The UAE’s Olympic dream could move a step closer on Sunday.
Beat holders Uzbekistan in the 2020 AFC U-23 Championship’s quarter-finals and the junior Whites will, potentially, stand 90 minutes away from Tokyo 2020.
Defeat, however, at Bangkok’s iconic Rajamangala Stadium (17:15 KO) would further dim a future that has been darkened by the seniors’ unpropitious start to World Cup 2022 qualifying.
In contrast to their elders, optimism exists. The same springboard that sent Omar Abdulrahman and Co. on the path to becoming a ‘Golden Generation’ could launch Maciej Skorza’s talented bunch into the stratosphere.
The Pole’s men put in a series of controlled performances to top Group D.
Goals in successive fixtures for Al Jazira forward Zayed Al Ameri helped earn a 2-0 win versus North Korea and 1-1 stalemate with Jordan. A containing job on fancied Vietnam in the goalless opener stood as statement of intent.
They were out shot in each match – Vietnam 14/11, North Korea 14/12 and Jordan 10/6. Possession was only edged against the DPRK.
A wall, however, stood in front of the UAE net. It would be breached just once.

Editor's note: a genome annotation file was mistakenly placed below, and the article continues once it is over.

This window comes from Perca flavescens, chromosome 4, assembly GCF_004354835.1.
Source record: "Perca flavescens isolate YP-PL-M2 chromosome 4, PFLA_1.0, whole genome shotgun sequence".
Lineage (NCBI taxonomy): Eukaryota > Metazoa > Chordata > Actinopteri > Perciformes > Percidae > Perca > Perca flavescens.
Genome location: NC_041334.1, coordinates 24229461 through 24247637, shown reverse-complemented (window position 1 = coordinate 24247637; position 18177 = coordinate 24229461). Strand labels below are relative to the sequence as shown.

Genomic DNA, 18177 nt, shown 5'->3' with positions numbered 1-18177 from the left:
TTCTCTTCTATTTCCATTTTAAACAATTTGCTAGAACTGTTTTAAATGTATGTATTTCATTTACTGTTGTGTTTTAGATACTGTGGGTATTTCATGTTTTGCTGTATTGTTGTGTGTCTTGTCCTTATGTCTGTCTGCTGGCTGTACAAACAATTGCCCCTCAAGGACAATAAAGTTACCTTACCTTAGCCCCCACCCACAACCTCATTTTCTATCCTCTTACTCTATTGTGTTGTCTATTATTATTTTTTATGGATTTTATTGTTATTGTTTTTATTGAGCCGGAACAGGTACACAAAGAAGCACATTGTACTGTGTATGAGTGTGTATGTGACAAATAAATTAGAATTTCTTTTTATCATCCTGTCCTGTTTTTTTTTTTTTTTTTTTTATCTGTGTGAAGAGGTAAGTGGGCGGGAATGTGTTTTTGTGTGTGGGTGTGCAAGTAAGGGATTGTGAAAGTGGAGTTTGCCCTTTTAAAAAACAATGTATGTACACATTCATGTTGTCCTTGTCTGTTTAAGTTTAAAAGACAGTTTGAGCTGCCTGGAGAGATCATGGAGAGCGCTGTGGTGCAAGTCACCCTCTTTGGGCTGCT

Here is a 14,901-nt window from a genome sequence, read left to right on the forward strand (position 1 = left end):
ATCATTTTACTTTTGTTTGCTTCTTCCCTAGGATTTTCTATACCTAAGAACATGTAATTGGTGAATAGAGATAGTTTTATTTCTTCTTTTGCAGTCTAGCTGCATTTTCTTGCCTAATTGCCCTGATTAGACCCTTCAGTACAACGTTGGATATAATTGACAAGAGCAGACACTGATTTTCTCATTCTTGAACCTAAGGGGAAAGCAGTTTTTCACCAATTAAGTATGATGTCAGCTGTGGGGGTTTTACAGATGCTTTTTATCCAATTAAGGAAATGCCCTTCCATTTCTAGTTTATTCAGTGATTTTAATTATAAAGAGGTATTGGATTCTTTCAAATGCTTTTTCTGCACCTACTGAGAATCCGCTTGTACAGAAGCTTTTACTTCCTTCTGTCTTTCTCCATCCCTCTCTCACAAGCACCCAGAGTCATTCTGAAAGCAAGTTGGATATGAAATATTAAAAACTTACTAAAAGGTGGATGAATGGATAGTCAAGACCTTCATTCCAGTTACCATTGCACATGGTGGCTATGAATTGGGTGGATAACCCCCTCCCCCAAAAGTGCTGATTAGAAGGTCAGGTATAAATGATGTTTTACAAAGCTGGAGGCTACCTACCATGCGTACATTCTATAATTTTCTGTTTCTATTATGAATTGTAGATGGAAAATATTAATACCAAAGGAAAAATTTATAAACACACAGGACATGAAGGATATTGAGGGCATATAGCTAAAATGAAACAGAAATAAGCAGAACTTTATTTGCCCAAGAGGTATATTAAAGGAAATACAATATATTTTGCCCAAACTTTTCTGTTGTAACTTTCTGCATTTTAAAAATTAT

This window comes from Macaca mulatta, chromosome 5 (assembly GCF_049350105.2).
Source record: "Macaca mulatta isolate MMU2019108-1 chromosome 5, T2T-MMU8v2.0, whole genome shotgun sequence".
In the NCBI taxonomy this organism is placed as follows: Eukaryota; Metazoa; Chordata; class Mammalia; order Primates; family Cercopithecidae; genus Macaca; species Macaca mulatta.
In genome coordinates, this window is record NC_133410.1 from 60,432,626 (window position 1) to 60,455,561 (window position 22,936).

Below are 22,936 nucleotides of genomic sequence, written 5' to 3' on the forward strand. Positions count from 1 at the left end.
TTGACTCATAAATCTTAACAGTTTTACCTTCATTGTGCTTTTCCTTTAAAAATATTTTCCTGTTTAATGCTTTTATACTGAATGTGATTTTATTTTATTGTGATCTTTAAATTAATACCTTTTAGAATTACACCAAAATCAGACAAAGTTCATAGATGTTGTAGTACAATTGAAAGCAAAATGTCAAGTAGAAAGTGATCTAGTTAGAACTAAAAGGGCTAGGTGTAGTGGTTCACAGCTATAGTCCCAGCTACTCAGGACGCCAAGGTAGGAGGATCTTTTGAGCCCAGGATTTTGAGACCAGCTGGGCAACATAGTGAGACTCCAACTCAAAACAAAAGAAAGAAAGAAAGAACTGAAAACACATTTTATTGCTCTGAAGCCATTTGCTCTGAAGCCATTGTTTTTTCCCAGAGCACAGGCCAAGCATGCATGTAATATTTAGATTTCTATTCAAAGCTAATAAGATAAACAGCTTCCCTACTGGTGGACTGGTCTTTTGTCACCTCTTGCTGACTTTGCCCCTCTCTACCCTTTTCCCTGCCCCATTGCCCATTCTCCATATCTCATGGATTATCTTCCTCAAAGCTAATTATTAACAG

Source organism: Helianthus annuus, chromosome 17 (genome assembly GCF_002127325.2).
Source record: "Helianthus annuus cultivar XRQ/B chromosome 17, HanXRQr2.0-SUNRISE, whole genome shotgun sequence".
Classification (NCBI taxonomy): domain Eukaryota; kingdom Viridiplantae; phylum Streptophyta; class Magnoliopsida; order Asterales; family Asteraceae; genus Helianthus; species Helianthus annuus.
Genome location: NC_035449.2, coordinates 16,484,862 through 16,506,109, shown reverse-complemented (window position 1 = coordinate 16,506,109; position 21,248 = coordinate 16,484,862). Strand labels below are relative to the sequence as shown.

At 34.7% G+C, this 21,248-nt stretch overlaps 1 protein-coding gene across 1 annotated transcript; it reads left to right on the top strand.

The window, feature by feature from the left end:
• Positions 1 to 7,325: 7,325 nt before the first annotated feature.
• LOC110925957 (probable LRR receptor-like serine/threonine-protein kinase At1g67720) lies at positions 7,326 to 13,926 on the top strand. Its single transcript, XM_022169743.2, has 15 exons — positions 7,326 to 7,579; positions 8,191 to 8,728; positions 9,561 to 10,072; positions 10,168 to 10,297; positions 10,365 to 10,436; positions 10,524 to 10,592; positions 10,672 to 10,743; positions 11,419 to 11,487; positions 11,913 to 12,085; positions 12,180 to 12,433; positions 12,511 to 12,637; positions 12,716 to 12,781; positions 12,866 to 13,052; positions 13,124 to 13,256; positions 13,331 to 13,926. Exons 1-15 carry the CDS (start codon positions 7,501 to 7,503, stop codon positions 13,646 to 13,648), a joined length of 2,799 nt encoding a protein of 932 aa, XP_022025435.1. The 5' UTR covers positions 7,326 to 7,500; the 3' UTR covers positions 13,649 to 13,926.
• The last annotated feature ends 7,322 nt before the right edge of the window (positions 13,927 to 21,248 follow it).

Al Ain’s underutilised Mohammed Ali Shaker and outstanding Jazira prospect Khalifa Al Hammadi – already a lock for the seniors – stood guard, while Al Wahda goalkeeper Mohamed Al Shamsi’s burgeoning reputation across the continent is being further furnished.
Jazira’s Abdullah Ramadan and Mohammed Al Attas, plus Sharjah’s Majed Surour, are midfielders of significant promise. It is a luxury to be able to throw on Wahda’s Tahnoon Al Zaabi.
Even though more attempts were conceded, the vast majority were of poor quality. This was particularly true during a second half versus Jordan that was defined by containment.
In attack, only Iraq’s Mohammed Qasim and Thailand’s Jaroensak Wonggorn have more strikes to their name (both three) than Al Ameri.
There was, also, significant promise exhibited off the substitutes’ bench by the beguiling Yahya Al Ghassani. The Al Wahda winger’s cameo against Jordan, in place of injured Al Wasl forward Ali Saleh, provided frivolity in a tense contest.
Recent history provides further comfort.
The Uzbeks were beaten 2-1 in November’s friendly tournament in Dubai. When heavyweights China or Iran looked probable opponents pre-tournament, this outcome is desirable.
Possible semi-final opponents Saudi Arabia were downed 2-0 at the same event. The only regret will be that Olympic hosts Japan did not make the last-eight, if they had all four semi entrants will have progressed rather than just the top three.
January 25’s third-place play-off may yet be decisive.
History has a habit of repetition. Uzbekistan were downed in March 2012’s epic 3-2 away triumph to earn hallowed progress to London 2012.
It is not a decider this time when the nations meet. The pressure, however, is almost as severe.
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